I hope this was slightly clear and definitely not as unfortunate as the previous comment.

      Cheers! 🙂

  7. Have you heard of the term ‘Neutral Accent’? This is not learning to speak with a British, Australian, or American accent, but with an accent that is easily understood by all. If people have trouble understanding you when you speak English, you might want to try some accent reduction training.

    Take a look at the following site:

    They also have a great links page for further practice/information:

    1. Dear Sasi,

      Thanks for your contribution. However, I don’t really think it’s a problem with the accent per se. Everyone, or almost everyone, who speaks a foreign language, speaks it with an accent – the accent of his or her own L1. Accent reduction training is something that might even help you reduce your accent, but that doesn’t mean people will easily be able to drop their accent and speak with a neutral accent. Besides, there’s got to be a model, in my view. If people are exposed to American English all the time, that’ll be the model. If, on the other hand, British English is the most common accent the person is exposed to, that’s the model.

      I do acknowledge there are certain features of English which are common to many different varieties, but I truly don’t think there’s a neutral accent that will be easily understood by all.

      I’ll have a close look at the site you mentioned, though. It’s always nice to read what others have got to say about matters! 😉


  8. Good topic Henrick. I agree with you that there is certainly a heavy influence of L1 on the type of accent you will have when you learn English, but there seems to be something more at play having to do with the brain’s built-in “empathy engine” which subconsciously prods you to mimic the accents of those around you, which is why, say, Americans who live in the UK for many years gradually pick up certain aspects of a British accent. An interesting article on this subject is here:

    1. Hi Paul,

      Interesting link, thanks! We can also see that happening within the boundaries of your very country. For instance, when people in Brazil travel to a different region where people speak differently, they seem to pick up the accent fairly fast unless there something of a block regarding the culture of the place. The empathy engine is certainly something to be taken into account. For instance, if I move to Bahia and if I really love the place, the people, and everything that goes with it, I’m sure my way of speaking will certainly change at least a little to incorporate the way my peers talk.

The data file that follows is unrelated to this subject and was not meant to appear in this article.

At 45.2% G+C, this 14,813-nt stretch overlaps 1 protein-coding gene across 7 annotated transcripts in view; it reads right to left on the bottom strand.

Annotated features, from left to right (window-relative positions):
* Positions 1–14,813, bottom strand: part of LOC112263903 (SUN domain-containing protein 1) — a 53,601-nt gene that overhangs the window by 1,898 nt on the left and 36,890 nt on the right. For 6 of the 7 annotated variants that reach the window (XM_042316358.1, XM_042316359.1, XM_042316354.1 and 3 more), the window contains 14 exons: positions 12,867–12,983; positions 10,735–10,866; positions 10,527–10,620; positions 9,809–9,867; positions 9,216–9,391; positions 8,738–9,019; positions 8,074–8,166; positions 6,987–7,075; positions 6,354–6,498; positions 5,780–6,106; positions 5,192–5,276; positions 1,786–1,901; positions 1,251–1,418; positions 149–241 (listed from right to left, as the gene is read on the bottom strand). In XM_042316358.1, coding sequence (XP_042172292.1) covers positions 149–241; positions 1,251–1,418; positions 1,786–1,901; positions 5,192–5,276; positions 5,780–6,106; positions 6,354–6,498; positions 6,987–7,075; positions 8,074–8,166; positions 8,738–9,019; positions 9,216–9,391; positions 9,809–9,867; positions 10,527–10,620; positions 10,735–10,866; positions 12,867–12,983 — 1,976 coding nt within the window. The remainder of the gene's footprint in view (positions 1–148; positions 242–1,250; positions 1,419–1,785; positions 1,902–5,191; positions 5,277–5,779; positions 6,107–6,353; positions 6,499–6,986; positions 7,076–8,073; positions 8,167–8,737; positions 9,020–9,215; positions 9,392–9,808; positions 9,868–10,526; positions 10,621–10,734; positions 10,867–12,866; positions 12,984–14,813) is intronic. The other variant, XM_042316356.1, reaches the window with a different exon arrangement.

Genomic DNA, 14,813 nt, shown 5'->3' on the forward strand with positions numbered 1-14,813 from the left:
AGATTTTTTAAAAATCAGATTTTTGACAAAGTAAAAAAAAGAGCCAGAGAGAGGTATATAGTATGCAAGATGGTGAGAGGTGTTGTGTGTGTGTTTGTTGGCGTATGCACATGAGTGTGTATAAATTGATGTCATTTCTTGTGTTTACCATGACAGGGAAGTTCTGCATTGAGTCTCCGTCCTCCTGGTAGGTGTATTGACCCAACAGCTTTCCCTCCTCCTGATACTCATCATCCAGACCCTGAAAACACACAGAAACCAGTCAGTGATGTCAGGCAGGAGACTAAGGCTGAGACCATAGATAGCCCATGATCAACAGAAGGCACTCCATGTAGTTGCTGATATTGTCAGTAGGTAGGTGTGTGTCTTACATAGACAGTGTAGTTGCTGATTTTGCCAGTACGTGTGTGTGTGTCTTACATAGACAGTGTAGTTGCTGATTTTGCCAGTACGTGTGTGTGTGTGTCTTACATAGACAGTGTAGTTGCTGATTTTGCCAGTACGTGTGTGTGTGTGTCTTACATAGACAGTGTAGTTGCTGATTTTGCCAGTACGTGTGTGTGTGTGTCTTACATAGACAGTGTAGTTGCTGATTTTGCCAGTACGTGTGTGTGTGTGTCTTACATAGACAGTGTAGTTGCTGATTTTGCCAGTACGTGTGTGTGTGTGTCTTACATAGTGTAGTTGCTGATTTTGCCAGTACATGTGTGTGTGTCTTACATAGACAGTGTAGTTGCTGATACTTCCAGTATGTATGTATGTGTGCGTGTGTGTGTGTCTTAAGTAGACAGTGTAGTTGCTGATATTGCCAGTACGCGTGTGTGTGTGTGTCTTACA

I’ve also noticed that happening when native speakers spend along time living abroad. For instance, if you listen to an American who’s lived in Spain for 20 years or so and has really integrated with the target language and culture, their English is likely to spoken with at least a pinch of Spanish sounds – at least I’ve seen it happening to more than one person already. 🙂


  9. Hi Rick,
    I have just found your blog in the EFl/ ESL Carnival and I’ve found your post very interesting. It reminded me that some years ago, I’ve written a post in my blog and I have posed very similar questions to the ones you have here: . I have attempted to answer them in a new post and this was the result:
    I’d love to know your opinion. Thanks for sharing your reflections.

    1. Hi Sabrina,

      I’m glad you’ve clicked on my blog from the EFL/ESL Carnival. It’s a wonderful ‘place’ to get to know new blogs. 🙂

      I’ve already visited your posts, and I’ll comment on them as soon as possible.

      Thanks for your comment! It was the 500th comment on my blog! 🙂



    1. Hi Suneeta,

      The image is not mine, but was added from Flickr using CC. That’s why there’s the attribution. Funny… when I created the post, the link went straight to the page where it was, now it goes to a static page on Flickr and I can’t seem to find the stream…. I really don’t know what may have happened… but, as long as you attribute it to luxamart, I don’t see a problem with that. I do send everyone a message on Flickr informing I’m using their pictures on a blog post.

      Cheers! 🙂

  10. Hi Rick
    Tonight’s #eltchat will be on the topic of Globish, Englishes and Standard English – thought you might want to join it. May 9th BST 2100 – which is probably still afternoon for you 🙂
    P.S. That’s a great tip – always sending an email to Flickr users when you’ve used their photo. I should adopt it too.

    1. Hi Leo! Many thanks for the heads-up! I’ve been up to my neck with Braz-TESOL stuff, but I’ll try my best to join. 🙂

Leave a Reply

Fill in your details below or click an icon to log in: Logo

You are commenting using your account. Log Out /  Change )

Google photo

You are commenting using your Google account. Log Out /  Change )

Twitter picture

You are commenting using your Twitter account. Log Out /  Change )

Facebook photo

You are commenting using your Facebook account. Log Out /  Change )

Connecting to %s